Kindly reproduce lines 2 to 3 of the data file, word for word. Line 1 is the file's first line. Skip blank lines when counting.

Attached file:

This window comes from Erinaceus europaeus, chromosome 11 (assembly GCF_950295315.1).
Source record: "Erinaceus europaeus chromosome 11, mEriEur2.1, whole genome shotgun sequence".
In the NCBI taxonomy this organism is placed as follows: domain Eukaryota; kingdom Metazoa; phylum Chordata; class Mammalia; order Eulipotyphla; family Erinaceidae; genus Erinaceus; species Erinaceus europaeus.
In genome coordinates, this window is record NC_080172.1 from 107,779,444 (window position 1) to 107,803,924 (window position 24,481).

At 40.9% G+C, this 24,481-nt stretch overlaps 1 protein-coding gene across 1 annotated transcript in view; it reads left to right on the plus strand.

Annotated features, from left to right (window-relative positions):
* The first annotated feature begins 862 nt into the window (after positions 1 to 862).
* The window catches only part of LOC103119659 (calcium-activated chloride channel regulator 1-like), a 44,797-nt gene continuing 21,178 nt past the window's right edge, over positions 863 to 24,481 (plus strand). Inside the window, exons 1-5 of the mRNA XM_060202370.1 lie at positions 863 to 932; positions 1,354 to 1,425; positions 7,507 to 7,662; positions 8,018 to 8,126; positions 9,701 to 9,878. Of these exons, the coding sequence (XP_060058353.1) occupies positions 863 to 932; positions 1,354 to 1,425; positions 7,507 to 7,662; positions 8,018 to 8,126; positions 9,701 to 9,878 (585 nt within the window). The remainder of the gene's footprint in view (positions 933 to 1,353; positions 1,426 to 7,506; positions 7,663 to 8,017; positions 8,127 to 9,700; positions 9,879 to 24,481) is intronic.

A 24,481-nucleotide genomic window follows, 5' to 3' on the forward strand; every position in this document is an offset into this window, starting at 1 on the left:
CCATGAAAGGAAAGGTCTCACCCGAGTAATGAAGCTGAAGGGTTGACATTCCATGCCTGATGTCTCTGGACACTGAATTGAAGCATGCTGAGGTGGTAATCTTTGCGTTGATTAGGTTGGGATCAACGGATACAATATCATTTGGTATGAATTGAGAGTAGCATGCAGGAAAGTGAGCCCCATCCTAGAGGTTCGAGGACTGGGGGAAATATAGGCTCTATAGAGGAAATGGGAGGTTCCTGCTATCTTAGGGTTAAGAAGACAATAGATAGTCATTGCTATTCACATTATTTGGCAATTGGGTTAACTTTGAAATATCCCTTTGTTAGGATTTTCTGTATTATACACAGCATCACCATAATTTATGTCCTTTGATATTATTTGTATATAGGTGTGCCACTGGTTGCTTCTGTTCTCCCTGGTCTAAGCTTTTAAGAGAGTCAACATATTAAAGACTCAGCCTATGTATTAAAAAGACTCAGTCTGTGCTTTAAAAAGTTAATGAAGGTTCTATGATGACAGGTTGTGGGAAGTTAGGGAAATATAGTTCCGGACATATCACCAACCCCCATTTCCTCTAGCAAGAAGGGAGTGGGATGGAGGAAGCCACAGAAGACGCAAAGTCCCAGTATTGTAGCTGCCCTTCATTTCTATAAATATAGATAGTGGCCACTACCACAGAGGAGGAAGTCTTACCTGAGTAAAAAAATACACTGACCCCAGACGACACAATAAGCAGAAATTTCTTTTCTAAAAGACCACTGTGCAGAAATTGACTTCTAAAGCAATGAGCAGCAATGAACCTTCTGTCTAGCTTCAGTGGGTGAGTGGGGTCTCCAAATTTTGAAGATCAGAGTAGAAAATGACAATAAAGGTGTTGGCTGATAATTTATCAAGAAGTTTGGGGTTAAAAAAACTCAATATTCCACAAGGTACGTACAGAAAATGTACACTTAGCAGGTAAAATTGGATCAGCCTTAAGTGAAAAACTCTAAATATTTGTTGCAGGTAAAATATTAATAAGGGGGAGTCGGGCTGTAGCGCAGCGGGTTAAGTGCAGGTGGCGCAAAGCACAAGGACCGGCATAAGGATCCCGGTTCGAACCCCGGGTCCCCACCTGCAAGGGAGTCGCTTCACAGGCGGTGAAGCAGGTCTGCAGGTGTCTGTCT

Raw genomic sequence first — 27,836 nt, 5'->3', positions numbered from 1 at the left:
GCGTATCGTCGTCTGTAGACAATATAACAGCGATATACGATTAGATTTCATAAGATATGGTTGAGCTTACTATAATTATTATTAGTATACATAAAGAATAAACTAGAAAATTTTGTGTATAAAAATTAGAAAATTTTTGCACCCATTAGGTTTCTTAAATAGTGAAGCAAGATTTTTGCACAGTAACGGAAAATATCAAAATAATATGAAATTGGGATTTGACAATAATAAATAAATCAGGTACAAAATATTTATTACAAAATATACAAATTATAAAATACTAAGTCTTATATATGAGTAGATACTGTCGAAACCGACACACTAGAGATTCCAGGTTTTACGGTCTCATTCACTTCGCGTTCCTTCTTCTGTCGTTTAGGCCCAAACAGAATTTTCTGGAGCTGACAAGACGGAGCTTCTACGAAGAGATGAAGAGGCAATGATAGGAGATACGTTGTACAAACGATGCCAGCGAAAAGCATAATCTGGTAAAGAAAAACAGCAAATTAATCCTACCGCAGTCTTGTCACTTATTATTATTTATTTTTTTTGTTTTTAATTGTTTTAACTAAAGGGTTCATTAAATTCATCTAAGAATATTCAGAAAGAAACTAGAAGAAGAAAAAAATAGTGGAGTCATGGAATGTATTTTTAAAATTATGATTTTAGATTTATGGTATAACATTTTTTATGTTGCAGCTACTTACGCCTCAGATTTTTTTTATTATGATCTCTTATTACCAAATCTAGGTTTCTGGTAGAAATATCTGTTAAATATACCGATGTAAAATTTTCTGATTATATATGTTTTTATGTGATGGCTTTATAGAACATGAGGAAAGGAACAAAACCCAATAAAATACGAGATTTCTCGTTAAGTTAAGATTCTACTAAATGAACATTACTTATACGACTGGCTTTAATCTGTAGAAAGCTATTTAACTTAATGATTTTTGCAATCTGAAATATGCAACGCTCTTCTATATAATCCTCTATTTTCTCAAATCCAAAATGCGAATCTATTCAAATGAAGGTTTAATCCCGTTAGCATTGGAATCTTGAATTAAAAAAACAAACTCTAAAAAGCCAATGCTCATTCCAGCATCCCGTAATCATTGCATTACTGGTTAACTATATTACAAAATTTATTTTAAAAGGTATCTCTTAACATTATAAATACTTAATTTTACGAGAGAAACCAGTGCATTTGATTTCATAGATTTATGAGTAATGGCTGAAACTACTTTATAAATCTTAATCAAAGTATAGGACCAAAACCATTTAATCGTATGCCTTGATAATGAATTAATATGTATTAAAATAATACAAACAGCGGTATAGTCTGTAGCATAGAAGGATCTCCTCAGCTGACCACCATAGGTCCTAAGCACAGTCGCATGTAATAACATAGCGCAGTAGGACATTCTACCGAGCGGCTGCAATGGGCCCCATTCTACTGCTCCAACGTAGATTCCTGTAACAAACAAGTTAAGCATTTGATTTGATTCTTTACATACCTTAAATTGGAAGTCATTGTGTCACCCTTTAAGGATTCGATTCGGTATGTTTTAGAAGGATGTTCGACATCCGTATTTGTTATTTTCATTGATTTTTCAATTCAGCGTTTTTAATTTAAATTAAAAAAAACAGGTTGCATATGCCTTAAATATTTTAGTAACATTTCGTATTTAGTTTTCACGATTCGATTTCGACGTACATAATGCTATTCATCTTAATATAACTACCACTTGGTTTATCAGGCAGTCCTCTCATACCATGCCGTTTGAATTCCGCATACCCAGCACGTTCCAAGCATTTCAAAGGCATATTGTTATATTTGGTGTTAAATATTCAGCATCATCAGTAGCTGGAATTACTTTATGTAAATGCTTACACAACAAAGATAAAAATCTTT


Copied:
Source record: "Erinaceus europaeus chromosome 11, mEriEur2.1, whole genome shotgun sequence".
In the NCBI taxonomy this organism is placed as follows: domain Eukaryota; kingdom Metazoa; phylum Chordata; class Mammalia; order Eulipotyphla; family Erinaceidae; genus Erinaceus; species Erinaceus europaeus.